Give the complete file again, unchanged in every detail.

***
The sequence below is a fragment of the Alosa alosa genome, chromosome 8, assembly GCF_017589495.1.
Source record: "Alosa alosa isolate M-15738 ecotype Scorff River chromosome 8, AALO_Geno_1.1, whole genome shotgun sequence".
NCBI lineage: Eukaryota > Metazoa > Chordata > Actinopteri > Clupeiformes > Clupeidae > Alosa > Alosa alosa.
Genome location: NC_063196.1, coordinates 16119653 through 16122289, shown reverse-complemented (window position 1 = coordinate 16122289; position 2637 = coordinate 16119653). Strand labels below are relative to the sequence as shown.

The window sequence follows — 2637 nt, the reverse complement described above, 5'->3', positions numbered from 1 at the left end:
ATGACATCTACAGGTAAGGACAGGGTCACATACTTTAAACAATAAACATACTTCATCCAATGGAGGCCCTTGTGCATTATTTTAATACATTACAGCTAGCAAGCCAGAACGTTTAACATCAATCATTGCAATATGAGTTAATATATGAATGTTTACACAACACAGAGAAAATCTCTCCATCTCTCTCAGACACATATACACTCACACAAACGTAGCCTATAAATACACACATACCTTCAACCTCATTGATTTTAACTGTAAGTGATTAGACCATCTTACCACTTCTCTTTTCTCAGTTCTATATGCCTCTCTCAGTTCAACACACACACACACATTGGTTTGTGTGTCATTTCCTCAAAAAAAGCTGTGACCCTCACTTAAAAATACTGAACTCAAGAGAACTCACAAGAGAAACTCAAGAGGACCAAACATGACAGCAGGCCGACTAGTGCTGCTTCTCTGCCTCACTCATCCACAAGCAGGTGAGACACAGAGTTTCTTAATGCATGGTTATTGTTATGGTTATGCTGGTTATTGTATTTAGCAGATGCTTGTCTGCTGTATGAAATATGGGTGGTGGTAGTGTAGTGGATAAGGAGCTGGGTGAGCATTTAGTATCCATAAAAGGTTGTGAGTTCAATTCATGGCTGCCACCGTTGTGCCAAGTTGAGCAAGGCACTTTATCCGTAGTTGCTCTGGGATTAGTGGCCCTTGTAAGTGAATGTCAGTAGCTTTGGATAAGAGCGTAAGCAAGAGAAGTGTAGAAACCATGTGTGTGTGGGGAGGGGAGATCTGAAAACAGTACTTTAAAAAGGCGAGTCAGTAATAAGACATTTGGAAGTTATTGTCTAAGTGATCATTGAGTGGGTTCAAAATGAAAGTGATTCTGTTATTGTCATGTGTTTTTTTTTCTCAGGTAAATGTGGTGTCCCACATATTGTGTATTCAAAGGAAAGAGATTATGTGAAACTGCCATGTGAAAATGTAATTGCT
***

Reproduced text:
The sequence below is a fragment of the Alosa alosa genome, chromosome 8, assembly GCF_017589495.1.
Source record: "Alosa alosa isolate M-15738 ecotype Scorff River chromosome 8, AALO_Geno_1.1, whole genome shotgun sequence".
NCBI lineage: Eukaryota > Metazoa > Chordata > Actinopteri > Clupeiformes > Clupeidae > Alosa > Alosa alosa.
Genome location: NC_063196.1, coordinates 16119653 through 16122289, shown reverse-complemented (window position 1 = coordinate 16122289; position 2637 = coordinate 16119653). Strand labels below are relative to the sequence as shown.

The window sequence follows — 2637 nt, the reverse complement described above, 5'->3', positions numbered from 1 at the left end:
ATGACATCTACAGGTAAGGACAGGGTCACATACTTTAAACAATAAACATACTTCATCCAATGGAGGCCCTTGTGCATTATTTTAATACATTACAGCTAGCAAGCCAGAACGTTTAACATCAATCATTGCAATATGAGTTAATATATGAATGTTTACACAACACAGAGAAAATCTCTCCATCTCTCTCAGACACATATACACTCACACAAACGTAGCCTATAAATACACACATACCTTCAACCTCATTGATTTTAACTGTAAGTGATTAGACCATCTTACCACTTCTCTTTTCTCAGTTCTATATGCCTCTCTCAGTTCAACACACACACACACATTGGTTTGTGTGTCATTTCCTCAAAAAAAGCTGTGACCCTCACTTAAAAATACTGAACTCAAGAGAACTCACAAGAGAAACTCAAGAGGACCAAACATGACAGCAGGCCGACTAGTGCTGCTTCTCTGCCTCACTCATCCACAAGCAGGTGAGACACAGAGTTTCTTAATGCATGGTTATTGTTATGGTTATGCTGGTTATTGTATTTAGCAGATGCTTGTCTGCTGTATGAAATATGGGTGGTGGTAGTGTAGTGGATAAGGAGCTGGGTGAGCATTTAGTATCCATAAAAGGTTGTGAGTTCAATTCATGGCTGCCACCGTTGTGCCAAGTTGAGCAAGGCACTTTATCCGTAGTTGCTCTGGGATTAGTGGCCCTTGTAAGTGAATGTCAGTAGCTTTGGATAAGAGCGTAAGCAAGAGAAGTGTAGAAACCATGTGTGTGTGGGGAGGGGAGATCTGAAAACAGTACTTTAAAAAGGCGAGTCAGTAATAAGACATTTGGAAGTTATTGTCTAAGTGATCATTGAGTGGGTTCAAAATGAAAGTGATTCTGTTATTGTCATGTGTTTTTTTTTCTCAGGTAAATGTGGTGTCCCACATATTGTGTATTCAAAGGAAAGAGATTATGTGAAACTGCCATGTGAAAATGTAATTGCT